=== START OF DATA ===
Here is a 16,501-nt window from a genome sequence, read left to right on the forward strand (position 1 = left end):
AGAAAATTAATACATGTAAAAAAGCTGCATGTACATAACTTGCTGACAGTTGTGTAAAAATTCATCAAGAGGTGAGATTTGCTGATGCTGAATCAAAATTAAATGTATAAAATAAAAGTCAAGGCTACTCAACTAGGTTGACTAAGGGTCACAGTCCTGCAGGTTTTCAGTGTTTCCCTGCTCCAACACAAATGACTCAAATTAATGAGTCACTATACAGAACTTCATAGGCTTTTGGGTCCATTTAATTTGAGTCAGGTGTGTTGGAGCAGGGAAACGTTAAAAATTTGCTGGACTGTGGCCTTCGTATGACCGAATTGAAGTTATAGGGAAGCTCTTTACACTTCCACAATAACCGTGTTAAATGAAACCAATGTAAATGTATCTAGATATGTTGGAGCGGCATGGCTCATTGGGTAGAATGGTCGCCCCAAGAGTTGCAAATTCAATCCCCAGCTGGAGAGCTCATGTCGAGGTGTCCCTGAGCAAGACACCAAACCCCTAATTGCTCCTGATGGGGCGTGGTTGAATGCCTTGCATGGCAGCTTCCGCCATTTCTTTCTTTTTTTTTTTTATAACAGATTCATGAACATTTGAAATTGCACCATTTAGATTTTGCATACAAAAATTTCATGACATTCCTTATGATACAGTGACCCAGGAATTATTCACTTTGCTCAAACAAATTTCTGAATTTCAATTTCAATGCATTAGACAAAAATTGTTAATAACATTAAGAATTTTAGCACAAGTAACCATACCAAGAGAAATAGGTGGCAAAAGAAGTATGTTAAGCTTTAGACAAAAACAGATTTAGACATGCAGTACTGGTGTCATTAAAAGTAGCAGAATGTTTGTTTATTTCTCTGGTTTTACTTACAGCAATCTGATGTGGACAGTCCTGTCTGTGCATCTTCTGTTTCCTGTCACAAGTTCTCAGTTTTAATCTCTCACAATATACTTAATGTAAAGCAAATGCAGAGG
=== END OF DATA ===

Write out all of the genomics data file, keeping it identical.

Here is a 16,501-nt window from a genome sequence, read left to right on the forward strand (position 1 = left end):
AGAAAATTAATACATGTAAAAAAGCTGCATGTACATAACTTGCTGACAGTTGTGTAAAAATTCATCAAGAGGTGAGATTTGCTGATGCTGAATCAAAATTAAATGTATAAAATAAAAGTCAAGGCTACTCAACTAGGTTGACTAAGGGTCACAGTCCTGCAGGTTTTCAGTGTTTCCCTGCTCCAACACAAATGACTCAAATTAATGAGTCACTATACAGAACTTCATAGGCTTTTGGGTCCATTTAATTTGAGTCAGGTGTGTTGGAGCAGGGAAACGTTAAAAATTTGCTGGACTGTGGCCTTCGTATGACCGAATTGAAGTTATAGGGAAGCTCTTTACACTTCCACAATAACCGTGTTAAATGAAACCAATGTAAATGTATCTAGATATGTTGGAGCGGCATGGCTCATTGGGTAGAATGGTCGCCCCAAGAGTTGCAAATTCAATCCCCAGCTGGAGAGCTCATGTCGAGGTGTCCCTGAGCAAGACACCAAACCCCTAATTGCTCCTGATGGGGCGTGGTTGAATGCCTTGCATGGCAGCTTCCGCCATTTCTTTCTTTTTTTTTTTTATAACAGATTCATGAACATTTGAAATTGCACCATTTAGATTTTGCATACAAAAATTTCATGACATTCCTTATGATACAGTGACCCAGGAATTATTCACTTTGCTCAAACAAATTTCTGAATTTCAATTTCAATGCATTAGACAAAAATTGTTAATAACATTAAGAATTTTAGCACAAGTAACCATACCAAGAGAAATAGGTGGCAAAAGAAGTATGTTAAGCTTTAGACAAAAACAGATTTAGACATGCAGTACTGGTGTCATTAAAAGTAGCAGAATGTTTGTTTATTTCTCTGGTTTTACTTACAGCAATCTGATGTGGACAGTCCTGTCTGTGCATCTTCTGTTTCCTGTCACAAGTTCTCAGTTTTAATCTCTCACAATATACTTAATGTAAAGCAAATGCAGAGG